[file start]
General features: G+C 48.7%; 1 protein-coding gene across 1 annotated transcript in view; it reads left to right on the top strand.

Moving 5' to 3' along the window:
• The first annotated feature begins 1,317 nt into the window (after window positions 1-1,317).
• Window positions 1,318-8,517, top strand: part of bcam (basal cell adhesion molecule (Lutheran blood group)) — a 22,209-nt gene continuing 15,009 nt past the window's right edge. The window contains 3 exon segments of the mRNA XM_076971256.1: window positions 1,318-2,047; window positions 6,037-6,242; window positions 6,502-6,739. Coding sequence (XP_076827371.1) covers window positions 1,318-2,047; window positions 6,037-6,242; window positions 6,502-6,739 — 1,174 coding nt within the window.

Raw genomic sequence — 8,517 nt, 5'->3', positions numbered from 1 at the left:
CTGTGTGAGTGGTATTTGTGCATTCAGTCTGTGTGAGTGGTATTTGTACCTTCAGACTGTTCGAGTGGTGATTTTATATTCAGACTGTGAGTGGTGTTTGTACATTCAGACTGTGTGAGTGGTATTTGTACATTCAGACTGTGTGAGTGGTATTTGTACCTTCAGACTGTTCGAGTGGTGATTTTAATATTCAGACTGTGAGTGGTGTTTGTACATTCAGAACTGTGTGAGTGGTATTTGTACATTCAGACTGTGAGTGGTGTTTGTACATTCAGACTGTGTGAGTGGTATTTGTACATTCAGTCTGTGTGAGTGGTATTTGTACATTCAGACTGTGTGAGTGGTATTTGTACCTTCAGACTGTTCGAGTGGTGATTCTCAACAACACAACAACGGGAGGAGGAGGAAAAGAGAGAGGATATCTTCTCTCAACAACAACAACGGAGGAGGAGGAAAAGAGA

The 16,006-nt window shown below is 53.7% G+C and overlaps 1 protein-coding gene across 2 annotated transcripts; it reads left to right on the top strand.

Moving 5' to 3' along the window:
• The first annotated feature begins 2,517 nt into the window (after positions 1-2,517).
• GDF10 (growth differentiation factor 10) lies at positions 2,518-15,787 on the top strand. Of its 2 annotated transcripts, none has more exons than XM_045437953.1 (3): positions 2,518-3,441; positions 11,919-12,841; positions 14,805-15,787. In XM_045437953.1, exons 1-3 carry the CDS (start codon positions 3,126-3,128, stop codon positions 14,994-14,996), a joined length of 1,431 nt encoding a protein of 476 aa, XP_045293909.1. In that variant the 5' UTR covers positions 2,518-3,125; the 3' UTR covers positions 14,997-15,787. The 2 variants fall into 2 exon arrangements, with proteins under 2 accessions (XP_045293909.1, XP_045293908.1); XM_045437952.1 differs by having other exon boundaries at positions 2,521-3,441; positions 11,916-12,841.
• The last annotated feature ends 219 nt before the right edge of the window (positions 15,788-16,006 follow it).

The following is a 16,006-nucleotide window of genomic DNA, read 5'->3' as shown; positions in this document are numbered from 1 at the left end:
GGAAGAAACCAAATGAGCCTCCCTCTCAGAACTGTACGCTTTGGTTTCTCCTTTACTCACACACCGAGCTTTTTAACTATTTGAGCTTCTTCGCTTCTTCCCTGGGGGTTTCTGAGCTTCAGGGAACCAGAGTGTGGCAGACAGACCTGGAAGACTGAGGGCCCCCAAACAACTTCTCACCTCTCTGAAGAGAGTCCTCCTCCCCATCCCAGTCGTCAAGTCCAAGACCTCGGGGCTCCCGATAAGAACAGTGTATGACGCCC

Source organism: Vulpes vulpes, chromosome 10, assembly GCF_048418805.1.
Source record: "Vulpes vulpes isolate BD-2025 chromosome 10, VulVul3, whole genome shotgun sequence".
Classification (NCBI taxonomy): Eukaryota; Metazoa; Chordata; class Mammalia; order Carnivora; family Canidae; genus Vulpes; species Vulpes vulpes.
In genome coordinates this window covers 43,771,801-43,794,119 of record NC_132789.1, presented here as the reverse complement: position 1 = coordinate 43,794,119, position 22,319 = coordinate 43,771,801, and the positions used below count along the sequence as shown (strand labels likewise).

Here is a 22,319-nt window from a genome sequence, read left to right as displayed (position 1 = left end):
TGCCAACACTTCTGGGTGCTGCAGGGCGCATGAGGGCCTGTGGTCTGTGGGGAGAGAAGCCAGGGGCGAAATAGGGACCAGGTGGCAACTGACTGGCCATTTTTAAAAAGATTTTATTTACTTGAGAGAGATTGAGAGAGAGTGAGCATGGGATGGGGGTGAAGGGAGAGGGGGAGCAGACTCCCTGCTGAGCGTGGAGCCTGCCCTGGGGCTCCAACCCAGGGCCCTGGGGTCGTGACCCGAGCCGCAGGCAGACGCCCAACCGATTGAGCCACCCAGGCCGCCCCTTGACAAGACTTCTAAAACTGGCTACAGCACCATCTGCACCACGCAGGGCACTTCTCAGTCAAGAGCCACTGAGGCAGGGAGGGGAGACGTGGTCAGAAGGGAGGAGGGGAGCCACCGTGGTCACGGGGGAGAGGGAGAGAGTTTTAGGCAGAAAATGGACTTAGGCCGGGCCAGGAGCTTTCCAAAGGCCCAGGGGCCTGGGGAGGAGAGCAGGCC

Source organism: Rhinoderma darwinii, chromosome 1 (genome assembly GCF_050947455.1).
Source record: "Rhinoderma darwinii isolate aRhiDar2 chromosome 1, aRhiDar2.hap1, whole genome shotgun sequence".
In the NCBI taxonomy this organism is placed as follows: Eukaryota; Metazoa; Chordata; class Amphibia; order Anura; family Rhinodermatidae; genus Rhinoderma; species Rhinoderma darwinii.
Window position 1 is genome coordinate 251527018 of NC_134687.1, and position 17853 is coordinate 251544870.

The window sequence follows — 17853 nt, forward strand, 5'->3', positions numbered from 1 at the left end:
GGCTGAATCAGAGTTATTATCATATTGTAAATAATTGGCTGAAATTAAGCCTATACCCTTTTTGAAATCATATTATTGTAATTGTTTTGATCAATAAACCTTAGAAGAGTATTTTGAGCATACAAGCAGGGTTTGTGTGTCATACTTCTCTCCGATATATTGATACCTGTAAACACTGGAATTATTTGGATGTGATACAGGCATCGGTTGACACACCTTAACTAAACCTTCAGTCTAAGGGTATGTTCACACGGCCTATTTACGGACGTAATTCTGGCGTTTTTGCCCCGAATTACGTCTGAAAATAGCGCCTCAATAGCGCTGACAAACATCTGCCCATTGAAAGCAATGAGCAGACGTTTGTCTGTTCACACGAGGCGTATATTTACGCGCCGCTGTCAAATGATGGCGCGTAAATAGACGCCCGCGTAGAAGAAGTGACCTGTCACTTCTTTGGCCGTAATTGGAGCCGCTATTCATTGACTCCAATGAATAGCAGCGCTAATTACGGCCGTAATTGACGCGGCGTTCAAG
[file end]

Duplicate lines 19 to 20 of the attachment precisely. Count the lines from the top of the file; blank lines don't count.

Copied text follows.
TGCCAACACTTCTGGGTGCTGCAGGGCGCATGAGGGCCTGTGGTCTGTGGGGAGAGAAGCCAGGGGCGAAATAGGGACCAGGTGGCAACTGACTGGCCATTTTTAAAAAGATTTTATTTACTTGAGAGAGATTGAGAGAGAGTGAGCATGGGATGGGGGTGAAGGGAGAGGGGGAGCAGACTCCCTGCTGAGCGTGGAGCCTGCCCTGGGGCTCCAACCCAGGGCCCTGGGGTCGTGACCCGAGCCGCAGGCAGACGCCCAACCGATTGAGCCACCCAGGCCGCCCCTTGACAAGACTTCTAAAACTGGCTACAGCACCATCTGCACCACGCAGGGCACTTCTCAGTCAAGAGCCACTGAGGCAGGGAGGGGAGACGTGGTCAGAAGGGAGGAGGGGAGCCACCGTGGTCACGGGGGAGAGGGAGAGAGTTTTAGGCAGAAAATGGACTTAGGCCGGGCCAGGAGCTTTCCAAAGGCCCAGGGGCCTGGGGAGGAGAGCAGGCC

Source organism: Rhinoderma darwinii, chromosome 1 (genome assembly GCF_050947455.1).